Crazy Salad: Some Things About Nora Ephron’s Career

August 8, 2012 § Leave a comment

Nora Ephron 1941-2012/Photo copyright Illona Lieberman

Nora Ephron’s death in late June came as a surprise not only to those who didn’t know her but apparently to many of her friends, as she had decided (in a very old-fashioned but canny way–more on that later) to keep her cancer a secret. As the news sank in, I felt very sad to think that Ephron, who seemed perennially youthful, would no longer enliven whatever subject was at hand with her wit, and found it hard to imagine anyone taking her place as an essayist and commentator. In the many tributes to Ephron that were published in the following weeks, there was appropriately high praise for her body of work as a journalist, essayist, screenwriter and director, but one quote in particular, from 2004, stood out. About her collected essays from the 70s (most of them written for Esquire, where she was the first woman columnist) the Washington Post critic Jonathan Yardley wrote:

At the time Epron started movie work, I thought that Hollywood’s gain was journalism’s loss, and a rereading of all three of her collections leaves me even more firmly convinced of that. Journalism today has too many self-important, humorless, money-grubbing bigfeet, most of whom are far less interested in the story than in the storyteller. Ephron, as a columnist charged with expressing her own opinions, managed to strike the right balance between story and self.

I first discovered Ephron through her Esquire essays, which are collected in three volumes: Wallflower at the Orgy, Crazy Salad and Scribble Scribble. Though she wrote about a wide range of subjects–feminism, food, breasts, Pat Loud, her mother’s mink coat, and Julie Nixon Eisenhower, and that’s just in Crazy Salad–she approached each in an incisive, original manner. Like an older, funnier, cleverer friend, she had a knack of zeroing in on her subjects and saying, in the pithiest possible way, the perfect thing:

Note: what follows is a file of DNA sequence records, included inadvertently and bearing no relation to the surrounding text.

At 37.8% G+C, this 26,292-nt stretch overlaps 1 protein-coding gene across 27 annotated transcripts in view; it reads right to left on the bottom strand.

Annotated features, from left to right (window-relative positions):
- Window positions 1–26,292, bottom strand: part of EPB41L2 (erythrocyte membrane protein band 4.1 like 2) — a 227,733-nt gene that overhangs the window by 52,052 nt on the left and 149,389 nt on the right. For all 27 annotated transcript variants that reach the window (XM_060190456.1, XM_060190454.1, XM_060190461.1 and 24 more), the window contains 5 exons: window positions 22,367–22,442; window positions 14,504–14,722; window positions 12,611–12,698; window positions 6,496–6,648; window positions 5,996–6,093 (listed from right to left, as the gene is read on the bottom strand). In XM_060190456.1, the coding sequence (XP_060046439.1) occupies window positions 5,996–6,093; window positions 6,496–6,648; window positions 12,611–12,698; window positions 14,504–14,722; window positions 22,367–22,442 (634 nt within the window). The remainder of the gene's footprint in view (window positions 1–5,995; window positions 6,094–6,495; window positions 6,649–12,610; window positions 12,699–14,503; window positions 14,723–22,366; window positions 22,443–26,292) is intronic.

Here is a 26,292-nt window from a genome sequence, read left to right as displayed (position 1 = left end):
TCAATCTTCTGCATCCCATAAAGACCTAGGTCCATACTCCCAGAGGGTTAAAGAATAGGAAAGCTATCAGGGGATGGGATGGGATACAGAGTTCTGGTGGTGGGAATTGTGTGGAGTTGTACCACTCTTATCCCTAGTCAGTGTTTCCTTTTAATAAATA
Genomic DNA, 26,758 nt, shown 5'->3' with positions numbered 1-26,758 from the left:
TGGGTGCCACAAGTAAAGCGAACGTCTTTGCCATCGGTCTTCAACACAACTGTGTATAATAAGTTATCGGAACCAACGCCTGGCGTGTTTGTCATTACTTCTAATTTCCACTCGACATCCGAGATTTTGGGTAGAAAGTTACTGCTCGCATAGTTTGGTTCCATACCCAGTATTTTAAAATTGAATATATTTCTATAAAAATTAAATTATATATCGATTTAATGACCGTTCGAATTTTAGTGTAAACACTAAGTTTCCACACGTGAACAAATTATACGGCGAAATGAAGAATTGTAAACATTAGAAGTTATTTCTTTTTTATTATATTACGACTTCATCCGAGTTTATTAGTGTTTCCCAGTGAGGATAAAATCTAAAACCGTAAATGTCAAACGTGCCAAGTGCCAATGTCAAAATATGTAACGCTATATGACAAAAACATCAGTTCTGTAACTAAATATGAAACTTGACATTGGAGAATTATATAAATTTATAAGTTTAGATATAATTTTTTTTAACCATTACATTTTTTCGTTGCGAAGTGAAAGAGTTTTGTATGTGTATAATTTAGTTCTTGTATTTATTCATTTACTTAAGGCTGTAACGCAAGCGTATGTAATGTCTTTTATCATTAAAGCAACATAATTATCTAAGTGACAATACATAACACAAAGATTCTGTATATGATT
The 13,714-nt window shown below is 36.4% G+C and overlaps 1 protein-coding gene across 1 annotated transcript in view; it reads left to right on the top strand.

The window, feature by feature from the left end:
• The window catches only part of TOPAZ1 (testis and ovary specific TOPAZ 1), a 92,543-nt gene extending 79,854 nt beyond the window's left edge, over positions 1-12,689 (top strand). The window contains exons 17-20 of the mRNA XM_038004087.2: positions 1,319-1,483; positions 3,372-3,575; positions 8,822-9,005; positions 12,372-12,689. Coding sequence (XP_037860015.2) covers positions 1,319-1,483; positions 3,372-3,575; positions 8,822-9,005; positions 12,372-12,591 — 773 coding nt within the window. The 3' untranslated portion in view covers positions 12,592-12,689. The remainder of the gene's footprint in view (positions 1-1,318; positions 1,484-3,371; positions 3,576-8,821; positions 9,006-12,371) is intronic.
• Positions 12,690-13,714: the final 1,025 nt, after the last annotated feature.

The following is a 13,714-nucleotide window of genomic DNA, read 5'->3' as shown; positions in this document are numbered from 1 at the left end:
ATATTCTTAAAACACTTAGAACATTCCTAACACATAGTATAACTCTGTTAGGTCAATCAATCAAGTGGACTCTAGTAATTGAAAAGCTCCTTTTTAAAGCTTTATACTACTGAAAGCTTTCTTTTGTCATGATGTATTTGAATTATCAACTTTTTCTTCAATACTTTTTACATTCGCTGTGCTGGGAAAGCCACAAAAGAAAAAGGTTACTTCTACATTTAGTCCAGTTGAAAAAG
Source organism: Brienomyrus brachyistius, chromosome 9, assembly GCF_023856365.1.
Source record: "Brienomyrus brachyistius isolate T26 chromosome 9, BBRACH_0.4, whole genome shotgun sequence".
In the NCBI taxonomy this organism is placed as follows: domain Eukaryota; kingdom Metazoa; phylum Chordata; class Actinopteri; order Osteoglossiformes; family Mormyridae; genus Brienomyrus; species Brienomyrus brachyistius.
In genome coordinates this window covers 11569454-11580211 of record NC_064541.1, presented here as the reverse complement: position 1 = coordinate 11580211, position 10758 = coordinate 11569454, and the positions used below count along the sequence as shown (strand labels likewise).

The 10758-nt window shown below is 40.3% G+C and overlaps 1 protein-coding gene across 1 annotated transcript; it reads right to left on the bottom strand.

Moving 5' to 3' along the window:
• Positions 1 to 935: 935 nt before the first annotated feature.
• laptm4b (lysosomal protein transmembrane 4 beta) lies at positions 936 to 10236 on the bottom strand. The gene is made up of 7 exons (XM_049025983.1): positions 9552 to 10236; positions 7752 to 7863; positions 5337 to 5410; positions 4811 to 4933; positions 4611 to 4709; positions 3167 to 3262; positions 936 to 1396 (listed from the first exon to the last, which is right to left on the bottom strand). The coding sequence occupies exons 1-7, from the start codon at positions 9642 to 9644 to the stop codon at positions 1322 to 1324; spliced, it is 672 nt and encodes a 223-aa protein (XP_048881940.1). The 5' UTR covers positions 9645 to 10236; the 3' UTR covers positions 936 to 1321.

I’m not sure you can make a generalization on this basis, which is the basis of twice, but here goes: whenever I get married, I start buying Gourmet magazine. I think of it as my own personal bride’s disease.

There is something very moving about Julie Nixon Eisenhower–but it is not Julie Nixon Eisenhower. It is the idea of Julie Nixon Eisenhower, essence of daughter, a better daughter than any of us will ever be; it is almost as if she is the only woman in American over the age of twenty who still thinks her father is exactly what she thought he was when she was six.

It is generally agreed…that the entire civic scandal of Richard Collin and the mysterious spaghetti sauce recipe could only have happened in New Orleans…and for fairly obvious reasons. For one thing, New Orleans is one of the two most ingrown, self-obsessed little cities in the United States. (The other is San Francisco.)

Ephron’s importance as an essayist is proven by her imitators, who are legion. In the New York Times alone, the long shadow of her influence stretches, with varying degrees of success, from the Op-Ed pages (Maureen Dowd, Frank Bruni) to the Style Section, where it touches everything, even the execrable Modern Love column.